The values of my childhood and adolescence were largely gathered from middle-grade literature.  I never took the  Boys Own Paper but, like many of my contemporaries,  voraciously consumed the Biggles adventures of W.E.Johns, the Scout and Sea Cadet stories of Percy F. Westerman, and of course the public school tales  which appeared weekly in the Wizard and Hotspur.  From these we learned that the clean- limbed British lad was expected to be modest, honest, have a penchant for the underdog, be a good sport and, of course, a good loser.

These values have been turned on their head.  Rather than being modest, unassuming and mildly self-deprecating, our young people today are expected to shout about their achievements, and  exaggerate them on their CVs, job and university application forms.  The ultimate ambition of many appears to be to achieve fame (or notoriety) via reality TV shows in which those with the loudest mouths win.  Quietly understated competence is out of fashion, winning is the goal,  and losers, good or otherwise, are just that - losers.

Then, of course, we were taught proudly that we had no need of officious legalities to ensure our integrity. An Englishman's** word was his bond.  Indeed, that was the motto of our world-renowned stock exchange.  A handshake was all that was required to secure trust. Today, however, lying and cheating are endemic, apparently throughout the financial sector, and not least in our political system, where hypocrisy, dissimulation and misrepresentation, called "perception management", are the expected norm.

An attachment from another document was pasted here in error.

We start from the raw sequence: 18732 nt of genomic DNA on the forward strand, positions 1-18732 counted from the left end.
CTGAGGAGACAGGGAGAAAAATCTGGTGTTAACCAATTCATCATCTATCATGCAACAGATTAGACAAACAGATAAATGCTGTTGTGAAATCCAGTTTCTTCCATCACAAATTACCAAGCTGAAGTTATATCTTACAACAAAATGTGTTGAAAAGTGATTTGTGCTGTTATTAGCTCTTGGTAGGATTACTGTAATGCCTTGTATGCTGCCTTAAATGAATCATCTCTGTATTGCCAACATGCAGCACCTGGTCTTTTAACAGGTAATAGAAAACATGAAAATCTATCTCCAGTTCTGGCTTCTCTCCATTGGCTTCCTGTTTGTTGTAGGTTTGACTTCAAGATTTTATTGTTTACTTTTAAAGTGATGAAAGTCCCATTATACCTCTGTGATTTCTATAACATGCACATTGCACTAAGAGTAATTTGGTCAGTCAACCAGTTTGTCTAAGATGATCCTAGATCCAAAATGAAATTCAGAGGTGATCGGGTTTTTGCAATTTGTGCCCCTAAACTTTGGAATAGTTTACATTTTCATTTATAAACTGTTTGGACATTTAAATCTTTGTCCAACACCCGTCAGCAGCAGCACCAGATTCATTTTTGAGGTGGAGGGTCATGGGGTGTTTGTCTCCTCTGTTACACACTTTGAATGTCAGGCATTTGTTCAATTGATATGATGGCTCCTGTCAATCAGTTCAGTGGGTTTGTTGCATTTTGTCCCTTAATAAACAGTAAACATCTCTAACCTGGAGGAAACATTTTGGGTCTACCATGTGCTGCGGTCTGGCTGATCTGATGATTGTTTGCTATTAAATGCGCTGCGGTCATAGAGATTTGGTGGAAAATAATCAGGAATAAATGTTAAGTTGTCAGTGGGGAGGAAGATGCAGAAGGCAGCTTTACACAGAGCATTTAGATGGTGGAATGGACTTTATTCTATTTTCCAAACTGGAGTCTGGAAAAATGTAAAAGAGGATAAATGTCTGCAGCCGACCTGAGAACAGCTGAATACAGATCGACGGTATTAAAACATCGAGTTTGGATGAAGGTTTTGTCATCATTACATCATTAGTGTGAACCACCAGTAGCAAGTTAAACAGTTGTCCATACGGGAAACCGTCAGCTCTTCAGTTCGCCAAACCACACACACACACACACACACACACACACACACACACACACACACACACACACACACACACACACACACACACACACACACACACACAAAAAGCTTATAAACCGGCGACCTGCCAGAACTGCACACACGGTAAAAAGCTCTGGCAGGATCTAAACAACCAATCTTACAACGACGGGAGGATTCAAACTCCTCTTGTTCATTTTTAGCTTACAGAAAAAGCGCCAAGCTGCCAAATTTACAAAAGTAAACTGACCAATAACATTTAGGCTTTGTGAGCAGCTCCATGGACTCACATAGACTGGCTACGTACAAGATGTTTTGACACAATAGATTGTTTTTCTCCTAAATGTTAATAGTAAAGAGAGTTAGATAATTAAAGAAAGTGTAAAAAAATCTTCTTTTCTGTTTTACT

Our penchant for the underdog has also gone by the board.  If we follow the example  of Mr Gove's government we are expected to  revile , denigrate and punish those less fortunate than the norm, especially if they have come from another culture in search of a better life or are fleeing from oppression. 

Finally, and perhaps trivially, good sportsmanship seems to have gone our of the window too.  I'm no sports fan but I understand our sporting heroes routinely "dive" in order to secure a penalty; prance, gestiulate and hug each other if they do something good; challenge the decisions of umpires and referees; and, even at cricket, fail to "walk" even if they are obviously out. What has happened to the modest nod to the crowd on scoring a goal, or casual wave of the bat when applauded for a century?

The restoration of the values of my childhood will not be achieved by government edict, inspections without notice from OFSTED or any other bullying, but by a change in our culture.  This needs  needs an example from the top.  How about less concern with  fancy salaries, an end to bonuses and more trust of people to do a fair job for a fair day's pay, and more honesty and modesty from our political elite?